A couple of months before the actual shoot he invited me to his museum to stay for a weekend. He showed me everything and I did some test footage. The actual movie was basically shot in a day and some additional hours. A friend of his named Tony, with whom he had organized two exhibitions before, was also there and assisted during the shoot. This was the only crew. The day was tiring but also successful in the end.

 

The $64-question of course, when and where will Michael: A Murderabilia Memoriam be released?

 

The US DVD was released a week ago on the 09/15/2021 and can be purchased from https://putridproductions.bigcartel.com/products

 

Anything you can tell us about audience and critical reception of Michael: A Murderabilia Memoriam yet?

 

So far I haven't heard too many critical voices. This will probably change when the first copies arrive at their new owners.

 

Any future projects you'd like to share?

 

Feeling lucky ?
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Find René Wiesner
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USA  amazon.com

Great Britain (a.k.a. the United Kingdom)  amazon.co.uk

Germany (East AND West)  amazon.de

Looking for imports ?
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Thailand  eThaiCD.com
Your shop for all things Thai

I am still working on Warum läuft Herr W. Amok? But I made rapid progress in the editing and it won't take too much time anymore. It will probably have feature film length in the end. It is a semi-documentary about the actor Jörg Wischnauski [Jörg Wischnauski interview - click here] and his movie appearances over the years containing many clips from my movies and movies by other filmmakers. A second much smaller project I have already shot is a short documentary about a Thai widow mourning her dead husband. The last project is called Es geschah in Deutschland. I started the pre-production some time ago but couldn't progress as I wanted yet, but I hope that I can start shooting in October. It will be a feature length narrative feature starring Jörg Wischnauski (Pesthauch der Menschlichkeit).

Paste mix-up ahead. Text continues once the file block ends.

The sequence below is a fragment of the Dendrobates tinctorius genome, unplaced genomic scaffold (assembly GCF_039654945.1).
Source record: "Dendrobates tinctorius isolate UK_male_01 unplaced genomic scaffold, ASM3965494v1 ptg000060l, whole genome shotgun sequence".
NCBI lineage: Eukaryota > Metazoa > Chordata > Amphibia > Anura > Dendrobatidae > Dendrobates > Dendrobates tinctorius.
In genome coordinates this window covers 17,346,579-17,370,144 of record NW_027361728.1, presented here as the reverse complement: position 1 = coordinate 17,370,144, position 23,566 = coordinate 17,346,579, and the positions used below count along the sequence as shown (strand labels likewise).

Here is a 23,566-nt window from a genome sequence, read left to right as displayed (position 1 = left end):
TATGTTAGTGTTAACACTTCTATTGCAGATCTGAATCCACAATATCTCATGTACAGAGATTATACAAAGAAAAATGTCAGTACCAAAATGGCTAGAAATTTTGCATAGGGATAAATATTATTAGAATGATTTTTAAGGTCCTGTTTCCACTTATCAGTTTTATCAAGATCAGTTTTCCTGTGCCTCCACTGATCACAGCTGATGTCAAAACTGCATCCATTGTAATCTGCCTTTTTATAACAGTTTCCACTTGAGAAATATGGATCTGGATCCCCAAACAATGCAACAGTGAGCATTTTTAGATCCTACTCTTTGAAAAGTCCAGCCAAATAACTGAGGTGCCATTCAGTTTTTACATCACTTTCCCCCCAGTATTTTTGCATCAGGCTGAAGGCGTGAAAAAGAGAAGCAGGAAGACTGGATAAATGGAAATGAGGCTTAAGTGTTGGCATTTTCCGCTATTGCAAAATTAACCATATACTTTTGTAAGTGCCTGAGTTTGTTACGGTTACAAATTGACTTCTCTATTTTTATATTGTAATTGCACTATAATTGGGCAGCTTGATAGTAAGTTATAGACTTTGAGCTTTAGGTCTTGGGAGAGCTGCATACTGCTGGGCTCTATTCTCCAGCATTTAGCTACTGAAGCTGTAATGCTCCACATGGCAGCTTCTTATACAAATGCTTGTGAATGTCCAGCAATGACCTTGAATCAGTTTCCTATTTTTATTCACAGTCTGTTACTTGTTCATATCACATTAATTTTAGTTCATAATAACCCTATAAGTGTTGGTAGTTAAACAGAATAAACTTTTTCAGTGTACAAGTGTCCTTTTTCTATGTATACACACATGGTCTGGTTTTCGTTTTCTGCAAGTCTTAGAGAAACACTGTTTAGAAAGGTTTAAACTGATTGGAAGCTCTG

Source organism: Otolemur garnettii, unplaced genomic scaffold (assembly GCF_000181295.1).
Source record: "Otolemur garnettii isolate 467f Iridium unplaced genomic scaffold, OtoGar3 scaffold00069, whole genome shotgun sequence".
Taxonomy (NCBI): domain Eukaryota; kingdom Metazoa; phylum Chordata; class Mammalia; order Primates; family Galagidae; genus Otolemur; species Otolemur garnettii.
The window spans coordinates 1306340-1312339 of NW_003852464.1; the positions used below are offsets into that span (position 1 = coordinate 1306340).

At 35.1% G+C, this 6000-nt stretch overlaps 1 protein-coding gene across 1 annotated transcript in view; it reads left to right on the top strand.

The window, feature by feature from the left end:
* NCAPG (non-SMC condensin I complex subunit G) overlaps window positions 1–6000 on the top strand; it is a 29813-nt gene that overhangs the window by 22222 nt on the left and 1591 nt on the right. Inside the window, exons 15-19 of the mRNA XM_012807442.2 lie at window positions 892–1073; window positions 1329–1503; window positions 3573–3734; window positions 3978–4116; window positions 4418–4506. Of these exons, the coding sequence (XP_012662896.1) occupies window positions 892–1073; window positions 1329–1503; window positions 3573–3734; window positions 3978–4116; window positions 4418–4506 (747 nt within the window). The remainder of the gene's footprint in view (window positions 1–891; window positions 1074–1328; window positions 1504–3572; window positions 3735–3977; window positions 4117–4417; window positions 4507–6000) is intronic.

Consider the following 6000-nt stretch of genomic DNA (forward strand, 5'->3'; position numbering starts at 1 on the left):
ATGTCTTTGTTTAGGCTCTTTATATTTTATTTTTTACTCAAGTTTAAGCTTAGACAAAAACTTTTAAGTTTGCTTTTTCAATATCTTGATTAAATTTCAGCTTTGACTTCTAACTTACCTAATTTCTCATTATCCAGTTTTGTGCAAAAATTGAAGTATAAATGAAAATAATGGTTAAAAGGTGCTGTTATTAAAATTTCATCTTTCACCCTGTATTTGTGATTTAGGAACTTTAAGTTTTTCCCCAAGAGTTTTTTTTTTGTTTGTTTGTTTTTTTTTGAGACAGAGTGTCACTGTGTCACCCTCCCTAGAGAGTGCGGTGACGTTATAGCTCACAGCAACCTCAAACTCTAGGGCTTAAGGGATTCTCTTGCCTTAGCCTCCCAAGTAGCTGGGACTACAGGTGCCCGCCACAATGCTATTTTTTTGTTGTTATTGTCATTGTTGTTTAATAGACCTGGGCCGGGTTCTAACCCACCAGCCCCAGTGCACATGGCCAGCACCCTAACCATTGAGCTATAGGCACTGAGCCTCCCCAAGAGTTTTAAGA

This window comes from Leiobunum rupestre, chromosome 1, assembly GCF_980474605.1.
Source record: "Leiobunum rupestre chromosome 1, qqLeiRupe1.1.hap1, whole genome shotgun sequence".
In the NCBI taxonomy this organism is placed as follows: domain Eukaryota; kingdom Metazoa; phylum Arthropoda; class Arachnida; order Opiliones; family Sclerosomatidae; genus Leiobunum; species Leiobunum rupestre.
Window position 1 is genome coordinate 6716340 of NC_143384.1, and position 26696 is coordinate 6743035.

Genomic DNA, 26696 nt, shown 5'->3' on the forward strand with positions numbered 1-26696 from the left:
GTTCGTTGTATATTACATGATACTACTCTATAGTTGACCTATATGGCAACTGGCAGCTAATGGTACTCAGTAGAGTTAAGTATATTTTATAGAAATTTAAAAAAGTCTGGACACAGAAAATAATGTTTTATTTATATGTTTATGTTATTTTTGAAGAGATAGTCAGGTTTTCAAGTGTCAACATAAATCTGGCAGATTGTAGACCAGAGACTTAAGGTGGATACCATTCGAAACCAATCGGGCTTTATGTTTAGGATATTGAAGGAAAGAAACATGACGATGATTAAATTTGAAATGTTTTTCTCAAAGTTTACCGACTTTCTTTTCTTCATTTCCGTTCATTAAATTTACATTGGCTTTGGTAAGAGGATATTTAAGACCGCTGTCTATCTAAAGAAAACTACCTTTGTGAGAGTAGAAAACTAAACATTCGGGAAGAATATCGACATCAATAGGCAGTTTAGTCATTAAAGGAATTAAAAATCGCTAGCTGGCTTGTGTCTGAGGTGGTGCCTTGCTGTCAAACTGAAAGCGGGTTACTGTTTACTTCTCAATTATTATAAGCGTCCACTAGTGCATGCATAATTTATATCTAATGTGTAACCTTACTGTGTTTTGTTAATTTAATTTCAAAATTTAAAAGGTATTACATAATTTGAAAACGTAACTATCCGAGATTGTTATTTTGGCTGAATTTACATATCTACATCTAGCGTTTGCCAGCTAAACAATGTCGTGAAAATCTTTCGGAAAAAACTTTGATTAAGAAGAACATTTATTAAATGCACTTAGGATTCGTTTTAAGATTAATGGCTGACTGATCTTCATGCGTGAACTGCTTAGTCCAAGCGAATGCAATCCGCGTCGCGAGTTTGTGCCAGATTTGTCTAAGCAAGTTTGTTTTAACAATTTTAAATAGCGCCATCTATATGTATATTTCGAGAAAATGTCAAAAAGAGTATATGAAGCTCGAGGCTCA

Your/your movie's website, social media, whatever else?

 

https://linktr.ee/renewiesner

 

Anything else you're dying to mention and I have merely forgotten to ask?

 

You can buy my movies from Putrid Productions/Vile Video Productions in the US. There is also a German DVD of Mondo Siam which can be purchased directly via me.

 

Thanks for the interview!

 

Thank you very much to you, Mike! And a special shout-out to the few collaborators that have supported my work for a long time by now. You know who you are!

 

© by Mike Haberfelner


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Thanks for watching !!!



 

 

Robots and rats,
demons and potholes,
cuddly toys and
shopping mall Santas,
love and death and everything in between,
Tales to Chill
Your Bones to

is all of that.

 

Tales to Chill
Your Bones to
-
a collection of short stories and mini-plays
ranging from the horrific to the darkly humourous,
from the post-apocalyptic
to the weirdly romantic,
tales that will give you a chill and maybe a chuckle, all thought up by
the twisted mind of
screenwriter and film reviewer
Michael Haberfelner.

 

Tales to Chill
Your Bones to

the new anthology by
Michael Haberfelner

 

Out now from
Amazon!!!

 

 

 

On the same day
a Burglar wants to kill you
and your Ex wants
to make up ...
... and for the life of it,
you can't decide
WHICH IS WORSE!!!

 

A Killer Conversation

produced by and starring
Melanie Denholme
directed by
David V.G. Davies
written by
Michael Haberfelner
starring
Ryan Hunter and
Rudy Barrow

out now on DVD